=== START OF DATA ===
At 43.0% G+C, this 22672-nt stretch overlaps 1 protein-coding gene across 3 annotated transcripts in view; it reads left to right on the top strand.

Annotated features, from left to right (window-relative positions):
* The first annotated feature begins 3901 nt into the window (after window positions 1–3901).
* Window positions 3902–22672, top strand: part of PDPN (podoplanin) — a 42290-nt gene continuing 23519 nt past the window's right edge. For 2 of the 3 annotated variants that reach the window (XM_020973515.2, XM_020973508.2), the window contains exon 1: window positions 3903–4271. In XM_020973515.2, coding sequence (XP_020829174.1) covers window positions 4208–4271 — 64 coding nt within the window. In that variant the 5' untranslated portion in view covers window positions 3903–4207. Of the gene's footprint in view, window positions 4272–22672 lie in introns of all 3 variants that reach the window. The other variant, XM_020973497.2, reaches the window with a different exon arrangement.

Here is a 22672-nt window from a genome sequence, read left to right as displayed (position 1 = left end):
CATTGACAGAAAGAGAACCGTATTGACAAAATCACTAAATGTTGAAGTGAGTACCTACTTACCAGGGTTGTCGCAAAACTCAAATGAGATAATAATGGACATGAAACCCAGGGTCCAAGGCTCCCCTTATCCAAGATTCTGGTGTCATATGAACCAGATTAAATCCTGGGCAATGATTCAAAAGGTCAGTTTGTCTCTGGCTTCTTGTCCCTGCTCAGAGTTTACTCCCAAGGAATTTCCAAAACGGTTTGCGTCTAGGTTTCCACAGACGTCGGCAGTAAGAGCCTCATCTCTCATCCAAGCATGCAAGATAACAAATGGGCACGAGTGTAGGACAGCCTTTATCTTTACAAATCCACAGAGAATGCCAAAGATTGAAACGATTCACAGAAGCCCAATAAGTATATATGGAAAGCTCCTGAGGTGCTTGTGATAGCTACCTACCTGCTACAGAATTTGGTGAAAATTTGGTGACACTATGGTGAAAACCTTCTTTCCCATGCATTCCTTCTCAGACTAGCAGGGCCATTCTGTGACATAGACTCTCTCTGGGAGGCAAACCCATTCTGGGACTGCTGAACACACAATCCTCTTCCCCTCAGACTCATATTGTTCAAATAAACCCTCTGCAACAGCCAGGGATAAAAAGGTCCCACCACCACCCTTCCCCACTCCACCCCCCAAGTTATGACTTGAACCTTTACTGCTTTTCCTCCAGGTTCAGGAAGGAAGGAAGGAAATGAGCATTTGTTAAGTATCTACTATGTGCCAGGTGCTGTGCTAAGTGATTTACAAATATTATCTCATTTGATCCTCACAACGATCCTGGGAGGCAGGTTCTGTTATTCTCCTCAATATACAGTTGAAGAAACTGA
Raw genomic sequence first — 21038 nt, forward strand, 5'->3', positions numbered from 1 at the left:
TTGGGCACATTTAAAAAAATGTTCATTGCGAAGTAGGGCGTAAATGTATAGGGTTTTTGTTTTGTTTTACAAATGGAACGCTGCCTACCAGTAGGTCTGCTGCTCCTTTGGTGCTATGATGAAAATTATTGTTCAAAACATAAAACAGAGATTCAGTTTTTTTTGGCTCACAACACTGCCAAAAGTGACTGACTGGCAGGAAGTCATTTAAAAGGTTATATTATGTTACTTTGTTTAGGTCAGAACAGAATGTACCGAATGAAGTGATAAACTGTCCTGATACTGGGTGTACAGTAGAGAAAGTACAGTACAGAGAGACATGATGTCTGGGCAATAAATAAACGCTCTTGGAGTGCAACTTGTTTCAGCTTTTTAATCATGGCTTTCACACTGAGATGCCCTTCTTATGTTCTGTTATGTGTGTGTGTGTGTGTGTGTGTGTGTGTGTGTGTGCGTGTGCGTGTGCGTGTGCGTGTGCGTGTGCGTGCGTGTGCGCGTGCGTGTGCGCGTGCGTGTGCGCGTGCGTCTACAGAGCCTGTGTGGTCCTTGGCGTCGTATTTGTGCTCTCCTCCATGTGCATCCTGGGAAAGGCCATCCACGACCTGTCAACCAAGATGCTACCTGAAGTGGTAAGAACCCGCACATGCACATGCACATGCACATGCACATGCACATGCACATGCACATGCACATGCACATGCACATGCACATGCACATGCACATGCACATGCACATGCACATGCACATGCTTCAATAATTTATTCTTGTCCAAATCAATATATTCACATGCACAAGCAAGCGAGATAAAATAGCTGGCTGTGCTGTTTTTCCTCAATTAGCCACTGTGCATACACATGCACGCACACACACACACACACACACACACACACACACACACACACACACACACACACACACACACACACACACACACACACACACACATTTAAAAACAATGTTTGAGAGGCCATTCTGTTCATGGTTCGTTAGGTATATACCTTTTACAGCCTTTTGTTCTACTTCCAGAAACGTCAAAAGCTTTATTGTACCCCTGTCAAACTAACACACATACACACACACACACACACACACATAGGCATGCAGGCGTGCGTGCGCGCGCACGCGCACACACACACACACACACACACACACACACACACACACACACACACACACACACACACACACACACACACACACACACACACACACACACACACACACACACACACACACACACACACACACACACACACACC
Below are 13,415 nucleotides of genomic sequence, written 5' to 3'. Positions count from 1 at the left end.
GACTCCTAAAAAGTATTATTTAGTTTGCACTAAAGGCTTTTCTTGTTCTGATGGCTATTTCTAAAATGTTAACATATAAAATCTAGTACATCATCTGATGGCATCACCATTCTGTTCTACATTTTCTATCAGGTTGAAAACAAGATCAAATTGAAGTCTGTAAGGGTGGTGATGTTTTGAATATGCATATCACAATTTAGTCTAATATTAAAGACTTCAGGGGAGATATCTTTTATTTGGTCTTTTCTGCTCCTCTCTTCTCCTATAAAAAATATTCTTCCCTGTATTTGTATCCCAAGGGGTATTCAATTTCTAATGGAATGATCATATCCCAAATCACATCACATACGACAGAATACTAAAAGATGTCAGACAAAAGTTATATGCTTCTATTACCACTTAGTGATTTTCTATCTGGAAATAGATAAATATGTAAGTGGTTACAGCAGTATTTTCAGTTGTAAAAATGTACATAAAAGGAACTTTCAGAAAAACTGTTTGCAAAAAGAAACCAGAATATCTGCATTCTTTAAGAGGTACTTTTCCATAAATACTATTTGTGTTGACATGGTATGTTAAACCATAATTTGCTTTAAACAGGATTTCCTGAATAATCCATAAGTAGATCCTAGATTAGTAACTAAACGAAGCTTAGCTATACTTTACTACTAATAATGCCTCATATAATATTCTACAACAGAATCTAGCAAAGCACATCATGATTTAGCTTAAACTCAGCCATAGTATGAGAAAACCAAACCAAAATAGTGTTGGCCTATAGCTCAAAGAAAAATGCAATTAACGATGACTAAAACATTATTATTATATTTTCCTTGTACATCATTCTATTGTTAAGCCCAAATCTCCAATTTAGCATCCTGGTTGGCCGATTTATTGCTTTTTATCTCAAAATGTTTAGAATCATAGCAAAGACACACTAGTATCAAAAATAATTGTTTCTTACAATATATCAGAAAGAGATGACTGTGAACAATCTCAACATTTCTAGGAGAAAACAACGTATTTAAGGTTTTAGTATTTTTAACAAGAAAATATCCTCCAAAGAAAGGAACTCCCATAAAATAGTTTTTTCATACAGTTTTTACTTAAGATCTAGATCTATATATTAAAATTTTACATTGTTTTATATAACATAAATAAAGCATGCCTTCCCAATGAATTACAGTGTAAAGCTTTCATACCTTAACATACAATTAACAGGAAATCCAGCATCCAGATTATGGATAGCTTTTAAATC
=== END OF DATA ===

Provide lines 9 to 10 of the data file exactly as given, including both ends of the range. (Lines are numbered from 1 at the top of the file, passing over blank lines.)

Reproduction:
Below are 13,415 nucleotides of genomic sequence, written 5' to 3'. Positions count from 1 at the left end.
GACTCCTAAAAAGTATTATTTAGTTTGCACTAAAGGCTTTTCTTGTTCTGATGGCTATTTCTAAAATGTTAACATATAAAATCTAGTACATCATCTGATGGCATCACCATTCTGTTCTACATTTTCTATCAGGTTGAAAACAAGATCAAATTGAAGTCTGTAAGGGTGGTGATGTTTTGAATATGCATATCACAATTTAGTCTAATATTAAAGACTTCAGGGGAGATATCTTTTATTTGGTCTTTTCTGCTCCTCTCTTCTCCTATAAAAAATATTCTTCCCTGTATTTGTATCCCAAGGGGTATTCAATTTCTAATGGAATGATCATATCCCAAATCACATCACATACGACAGAATACTAAAAGATGTCAGACAAAAGTTATATGCTTCTATTACCACTTAGTGATTTTCTATCTGGAAATAGATAAATATGTAAGTGGTTACAGCAGTATTTTCAGTTGTAAAAATGTACATAAAAGGAACTTTCAGAAAAACTGTTTGCAAAAAGAAACCAGAATATCTGCATTCTTTAAGAGGTACTTTTCCATAAATACTATTTGTGTTGACATGGTATGTTAAACCATAATTTGCTTTAAACAGGATTTCCTGAATAATCCATAAGTAGATCCTAGATTAGTAACTAAACGAAGCTTAGCTATACTTTACTACTAATAATGCCTCATATAATATTCTACAACAGAATCTAGCAAAGCACATCATGATTTAGCTTAAACTCAGCCATAGTATGAGAAAACCAAACCAAAATAGTGTTGGCCTATAGCTCAAAGAAAAATGCAATTAACGATGACTAAAACATTATTATTATATTTTCCTTGTACATCATTCTATTGTTAAGCCCAAATCTCCAATTTAGCATCCTGGTTGGCCGATTTATTGCTTTTTATCTCAAAATGTTTAGAATCATAGCAAAGACACACTAGTATCAAAAATAATTGTTTCTTACAATATATCAGAAAGAGATGACTGTGAACAATCTCAACATTTCTAGGAGAAAACAACGTATTTAAGGTTTTAGTATTTTTAACAAGAAAATATCCTCCAAAGAAAGGAACTCCCATAAAATAGTTTTTTCATACAGTTTTTACTTAAGATCTAGATCTATATATTAAAATTTTACATTGTTTTATATAACATAAATAAAGCATGCCTTCCCAATGAATTACAGTGTAAAGCTTTCATACCTTAACATACAATTAACAGGAAATCCAGCATCCAGATTATGGATAGCTTTTAAATC